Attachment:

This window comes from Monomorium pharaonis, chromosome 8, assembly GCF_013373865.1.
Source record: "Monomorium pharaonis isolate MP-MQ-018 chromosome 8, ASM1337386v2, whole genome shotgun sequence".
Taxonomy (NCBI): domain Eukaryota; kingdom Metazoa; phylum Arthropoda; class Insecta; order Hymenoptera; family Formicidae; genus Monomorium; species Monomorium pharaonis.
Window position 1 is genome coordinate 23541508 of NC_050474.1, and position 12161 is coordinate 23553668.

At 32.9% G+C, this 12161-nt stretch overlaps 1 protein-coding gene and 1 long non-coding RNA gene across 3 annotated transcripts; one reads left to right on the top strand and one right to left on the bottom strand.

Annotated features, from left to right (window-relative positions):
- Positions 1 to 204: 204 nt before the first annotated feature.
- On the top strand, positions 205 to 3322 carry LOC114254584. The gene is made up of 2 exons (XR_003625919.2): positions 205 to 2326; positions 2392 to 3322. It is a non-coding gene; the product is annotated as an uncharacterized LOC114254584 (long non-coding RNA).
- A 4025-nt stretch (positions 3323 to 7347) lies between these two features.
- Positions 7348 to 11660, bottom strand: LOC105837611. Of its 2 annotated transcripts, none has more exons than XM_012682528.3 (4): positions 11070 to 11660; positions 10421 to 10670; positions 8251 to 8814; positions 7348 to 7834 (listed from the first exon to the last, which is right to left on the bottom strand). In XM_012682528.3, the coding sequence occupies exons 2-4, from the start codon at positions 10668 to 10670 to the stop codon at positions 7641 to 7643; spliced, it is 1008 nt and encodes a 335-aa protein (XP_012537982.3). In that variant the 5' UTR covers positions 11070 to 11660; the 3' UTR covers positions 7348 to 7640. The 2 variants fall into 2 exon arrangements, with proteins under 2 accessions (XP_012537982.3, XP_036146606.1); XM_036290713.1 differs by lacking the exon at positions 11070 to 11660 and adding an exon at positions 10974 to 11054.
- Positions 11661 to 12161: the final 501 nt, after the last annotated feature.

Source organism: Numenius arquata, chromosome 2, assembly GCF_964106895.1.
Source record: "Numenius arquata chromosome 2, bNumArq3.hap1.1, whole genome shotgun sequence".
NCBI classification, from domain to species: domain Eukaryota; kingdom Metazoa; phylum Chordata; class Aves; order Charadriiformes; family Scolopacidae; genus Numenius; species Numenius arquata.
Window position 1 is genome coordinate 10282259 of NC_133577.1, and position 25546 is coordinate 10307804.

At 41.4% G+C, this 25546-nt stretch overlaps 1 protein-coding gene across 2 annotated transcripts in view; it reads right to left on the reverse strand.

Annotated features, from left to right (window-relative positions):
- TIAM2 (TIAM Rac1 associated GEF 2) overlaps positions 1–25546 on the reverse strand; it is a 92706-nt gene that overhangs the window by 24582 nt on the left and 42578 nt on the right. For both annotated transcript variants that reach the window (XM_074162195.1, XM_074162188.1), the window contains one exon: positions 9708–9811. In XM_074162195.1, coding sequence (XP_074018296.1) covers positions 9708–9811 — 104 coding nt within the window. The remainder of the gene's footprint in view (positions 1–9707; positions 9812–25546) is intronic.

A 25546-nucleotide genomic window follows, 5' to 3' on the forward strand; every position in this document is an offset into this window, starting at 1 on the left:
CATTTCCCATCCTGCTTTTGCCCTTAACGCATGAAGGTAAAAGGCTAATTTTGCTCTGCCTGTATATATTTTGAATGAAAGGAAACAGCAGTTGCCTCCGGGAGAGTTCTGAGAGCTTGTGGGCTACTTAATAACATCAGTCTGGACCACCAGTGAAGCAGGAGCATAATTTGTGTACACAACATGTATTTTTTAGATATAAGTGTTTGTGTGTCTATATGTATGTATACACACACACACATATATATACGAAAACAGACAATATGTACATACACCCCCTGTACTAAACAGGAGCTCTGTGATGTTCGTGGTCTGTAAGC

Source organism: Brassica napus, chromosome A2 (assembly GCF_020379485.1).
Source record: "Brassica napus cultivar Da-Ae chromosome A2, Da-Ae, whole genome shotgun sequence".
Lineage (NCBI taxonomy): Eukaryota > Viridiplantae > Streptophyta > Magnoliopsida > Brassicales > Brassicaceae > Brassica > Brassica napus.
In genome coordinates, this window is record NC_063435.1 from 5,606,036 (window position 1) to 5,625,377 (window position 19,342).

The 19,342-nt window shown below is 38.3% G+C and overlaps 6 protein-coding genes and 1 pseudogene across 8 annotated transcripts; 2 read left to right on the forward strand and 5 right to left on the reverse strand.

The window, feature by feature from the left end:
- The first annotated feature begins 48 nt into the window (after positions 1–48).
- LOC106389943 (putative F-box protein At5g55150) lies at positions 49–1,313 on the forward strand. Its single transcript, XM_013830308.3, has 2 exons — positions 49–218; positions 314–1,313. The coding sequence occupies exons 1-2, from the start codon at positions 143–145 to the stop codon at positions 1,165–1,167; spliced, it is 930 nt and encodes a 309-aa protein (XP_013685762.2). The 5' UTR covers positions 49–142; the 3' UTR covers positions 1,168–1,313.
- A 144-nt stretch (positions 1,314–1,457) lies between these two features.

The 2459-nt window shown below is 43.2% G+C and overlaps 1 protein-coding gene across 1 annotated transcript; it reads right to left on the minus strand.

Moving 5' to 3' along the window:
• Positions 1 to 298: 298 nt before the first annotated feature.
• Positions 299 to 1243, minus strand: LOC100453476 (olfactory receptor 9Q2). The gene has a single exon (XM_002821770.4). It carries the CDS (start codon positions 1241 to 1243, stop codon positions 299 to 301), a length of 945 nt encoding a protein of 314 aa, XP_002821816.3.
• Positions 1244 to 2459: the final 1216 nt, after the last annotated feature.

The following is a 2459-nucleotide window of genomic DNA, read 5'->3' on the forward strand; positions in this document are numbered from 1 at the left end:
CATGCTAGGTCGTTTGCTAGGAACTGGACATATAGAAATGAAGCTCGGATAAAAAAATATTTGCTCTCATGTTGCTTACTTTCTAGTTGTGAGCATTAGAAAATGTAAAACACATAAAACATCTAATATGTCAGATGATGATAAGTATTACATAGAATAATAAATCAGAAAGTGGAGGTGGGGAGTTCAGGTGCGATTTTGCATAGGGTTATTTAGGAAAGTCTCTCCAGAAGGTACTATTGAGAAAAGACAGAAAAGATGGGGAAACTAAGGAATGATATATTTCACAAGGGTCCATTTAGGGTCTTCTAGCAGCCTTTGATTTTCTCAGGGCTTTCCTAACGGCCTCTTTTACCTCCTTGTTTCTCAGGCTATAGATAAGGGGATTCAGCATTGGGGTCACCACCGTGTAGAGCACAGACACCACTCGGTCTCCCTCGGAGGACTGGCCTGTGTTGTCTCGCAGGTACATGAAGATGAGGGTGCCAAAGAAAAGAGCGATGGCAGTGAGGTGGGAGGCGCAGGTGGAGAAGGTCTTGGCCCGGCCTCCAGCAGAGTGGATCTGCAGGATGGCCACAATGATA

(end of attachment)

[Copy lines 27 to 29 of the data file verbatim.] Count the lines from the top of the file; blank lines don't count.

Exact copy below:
- The first annotated feature begins 48 nt into the window (after positions 1–48).
- LOC106389943 (putative F-box protein At5g55150) lies at positions 49–1,313 on the forward strand. Its single transcript, XM_013830308.3, has 2 exons — positions 49–218; positions 314–1,313. The coding sequence occupies exons 1-2, from the start codon at positions 143–145 to the stop codon at positions 1,165–1,167; spliced, it is 930 nt and encodes a 309-aa protein (XP_013685762.2). The 5' UTR covers positions 49–142; the 3' UTR covers positions 1,168–1,313.
- A 144-nt stretch (positions 1,314–1,457) lies between these two features.